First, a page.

A few lawmakers have suggested in recent months that despite a $174,000 annual salary, generous health care and pensions, and perks for things like travel and mail, being one of the elite 435 ain't always what it's cracked up to be. And when you calculate the hours they put in, the pay isn't stellar either, they say.
The Florida Capital News reported last week on a speech Steve Southerland, a Republican representative, gave to a retirement community in Tallahassee in which he complained about some of the parts of his new job:
"He said his $174,000 salary is not so much, considering the hours a member of the House puts in, and that he had to sever ties with his family business in Panama City. Southerland also said there are no instant pensions or free health insurance, as some of his constituents often ask him about in Congress.
"'And by the way, did I mention? They're shooting at us. There is law-enforcement security in this room right now, and why is that?" Southerland told about 125 people in an auditorium at the Westminster Oaks retirement community. "If you think this job pays too much, with those kinds of risks and cutting me off from my family business, I'll just tell you: This job don't mean that much to me. I had a good life in Panama City.'
"...He added that 'if you took the hours that I work and divided it into my pay,' the $174,000 salary would not seem so high."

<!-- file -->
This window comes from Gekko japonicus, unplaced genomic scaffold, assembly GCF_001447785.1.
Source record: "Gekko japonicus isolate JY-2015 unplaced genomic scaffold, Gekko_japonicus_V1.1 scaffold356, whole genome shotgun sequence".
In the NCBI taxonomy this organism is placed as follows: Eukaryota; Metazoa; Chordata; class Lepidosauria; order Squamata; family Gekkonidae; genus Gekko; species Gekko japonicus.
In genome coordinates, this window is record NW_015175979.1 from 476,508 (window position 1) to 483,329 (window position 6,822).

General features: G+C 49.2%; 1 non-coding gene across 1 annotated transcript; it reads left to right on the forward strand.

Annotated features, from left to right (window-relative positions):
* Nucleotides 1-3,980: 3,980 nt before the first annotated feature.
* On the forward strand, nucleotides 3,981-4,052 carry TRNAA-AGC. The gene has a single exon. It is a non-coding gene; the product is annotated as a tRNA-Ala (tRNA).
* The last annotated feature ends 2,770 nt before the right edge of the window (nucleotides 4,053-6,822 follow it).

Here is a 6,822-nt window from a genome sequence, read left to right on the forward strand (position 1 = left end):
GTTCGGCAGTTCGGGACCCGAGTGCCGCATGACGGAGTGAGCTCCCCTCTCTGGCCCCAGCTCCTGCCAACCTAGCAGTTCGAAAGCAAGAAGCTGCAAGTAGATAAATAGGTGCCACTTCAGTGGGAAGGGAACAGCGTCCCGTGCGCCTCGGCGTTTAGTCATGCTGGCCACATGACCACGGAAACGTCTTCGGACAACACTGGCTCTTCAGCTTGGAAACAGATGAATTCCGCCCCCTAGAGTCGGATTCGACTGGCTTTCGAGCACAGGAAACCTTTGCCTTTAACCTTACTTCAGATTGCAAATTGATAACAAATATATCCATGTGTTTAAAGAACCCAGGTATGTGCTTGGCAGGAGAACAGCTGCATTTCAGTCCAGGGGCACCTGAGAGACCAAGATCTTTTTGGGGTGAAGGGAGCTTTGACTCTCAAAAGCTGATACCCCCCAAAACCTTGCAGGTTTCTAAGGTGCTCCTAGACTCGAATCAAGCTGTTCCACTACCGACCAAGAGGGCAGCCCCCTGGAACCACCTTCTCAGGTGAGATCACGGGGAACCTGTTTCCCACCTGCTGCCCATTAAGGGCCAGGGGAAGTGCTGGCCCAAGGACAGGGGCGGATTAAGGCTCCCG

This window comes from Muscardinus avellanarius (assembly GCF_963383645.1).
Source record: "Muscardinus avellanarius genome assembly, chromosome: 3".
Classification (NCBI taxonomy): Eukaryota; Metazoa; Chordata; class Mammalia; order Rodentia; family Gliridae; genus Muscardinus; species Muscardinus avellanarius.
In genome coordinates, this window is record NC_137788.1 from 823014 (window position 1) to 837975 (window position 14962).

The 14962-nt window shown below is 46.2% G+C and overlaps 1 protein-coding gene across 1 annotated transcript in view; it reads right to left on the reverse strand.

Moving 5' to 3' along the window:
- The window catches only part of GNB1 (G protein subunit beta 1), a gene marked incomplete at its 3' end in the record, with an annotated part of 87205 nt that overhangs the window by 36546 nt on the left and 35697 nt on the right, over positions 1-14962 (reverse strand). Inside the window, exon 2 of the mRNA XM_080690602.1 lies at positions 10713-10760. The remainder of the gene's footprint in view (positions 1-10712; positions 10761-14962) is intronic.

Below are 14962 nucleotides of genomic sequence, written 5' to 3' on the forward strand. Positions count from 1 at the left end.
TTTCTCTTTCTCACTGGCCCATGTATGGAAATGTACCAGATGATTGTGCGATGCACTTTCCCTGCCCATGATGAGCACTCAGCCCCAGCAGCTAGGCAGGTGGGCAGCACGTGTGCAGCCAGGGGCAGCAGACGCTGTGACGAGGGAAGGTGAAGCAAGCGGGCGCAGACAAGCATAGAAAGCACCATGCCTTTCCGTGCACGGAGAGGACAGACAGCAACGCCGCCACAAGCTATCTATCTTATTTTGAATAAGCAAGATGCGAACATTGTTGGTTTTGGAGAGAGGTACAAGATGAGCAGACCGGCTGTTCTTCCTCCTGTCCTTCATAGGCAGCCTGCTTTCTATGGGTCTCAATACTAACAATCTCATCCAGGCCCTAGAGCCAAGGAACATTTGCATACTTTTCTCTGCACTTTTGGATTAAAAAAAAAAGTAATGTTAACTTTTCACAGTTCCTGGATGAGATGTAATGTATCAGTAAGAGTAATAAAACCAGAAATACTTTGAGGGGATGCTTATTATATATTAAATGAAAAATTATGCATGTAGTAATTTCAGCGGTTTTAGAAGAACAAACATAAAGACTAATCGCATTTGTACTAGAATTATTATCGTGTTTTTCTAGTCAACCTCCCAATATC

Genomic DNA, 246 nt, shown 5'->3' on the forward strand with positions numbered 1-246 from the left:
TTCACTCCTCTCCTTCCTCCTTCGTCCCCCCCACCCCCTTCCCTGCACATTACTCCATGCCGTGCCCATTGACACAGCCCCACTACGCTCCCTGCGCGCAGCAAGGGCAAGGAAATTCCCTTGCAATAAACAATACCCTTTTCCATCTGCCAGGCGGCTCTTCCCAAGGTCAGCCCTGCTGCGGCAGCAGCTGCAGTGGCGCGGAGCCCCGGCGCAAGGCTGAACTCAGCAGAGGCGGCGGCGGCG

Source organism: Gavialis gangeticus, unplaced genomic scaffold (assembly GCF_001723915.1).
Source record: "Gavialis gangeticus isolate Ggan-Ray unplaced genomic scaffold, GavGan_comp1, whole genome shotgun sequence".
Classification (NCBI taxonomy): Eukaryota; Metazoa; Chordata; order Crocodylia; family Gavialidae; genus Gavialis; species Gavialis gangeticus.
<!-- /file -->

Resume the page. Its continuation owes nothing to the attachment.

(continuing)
Southerland, a freshman, ran a family funeral home business in Panama City and earned about $90,000 before joining Congress in January.
His sentiments were not unlike those expressed by Sean Duffy, a Republican representative from Wisconsin, when he said in March it was a "struggle" to pay his mortgage and student loans with his congressional salary. "At this point, I'm not living high on the hog," Duffy, a father of six, said. (Compared to his colleagues, Duffy is one of the least wealthy members of Congress.)
At the height of the debate over a possible government shutdown last spring, Linda Sánchez, a Democratic representative from California, said during an MSNBC interview that she was living "paycheck to paycheck" on her congressional salary. And she wasn't the only one. Renee Ellmers, a Republican representative from North Carolina, was asked if she would forgo her pay in the case of a shutdown. Ellmers declined, saying, "I need my paycheck."
Are times really so tough that even members of Congress are struggling to get by? The numbers suggest otherwise. A recent analysis of congressional pay found that members of Congress earn about 3.4 times the salary of the average American worker. Using that standard, members of Congress are among the highest paid legislators in the developed world.
This talk probably won't help Congress' approval rating. The federal government is the worst-rated industry in the country, viewed favorably by only 17 percent of Americans, according to a new Gallup survey.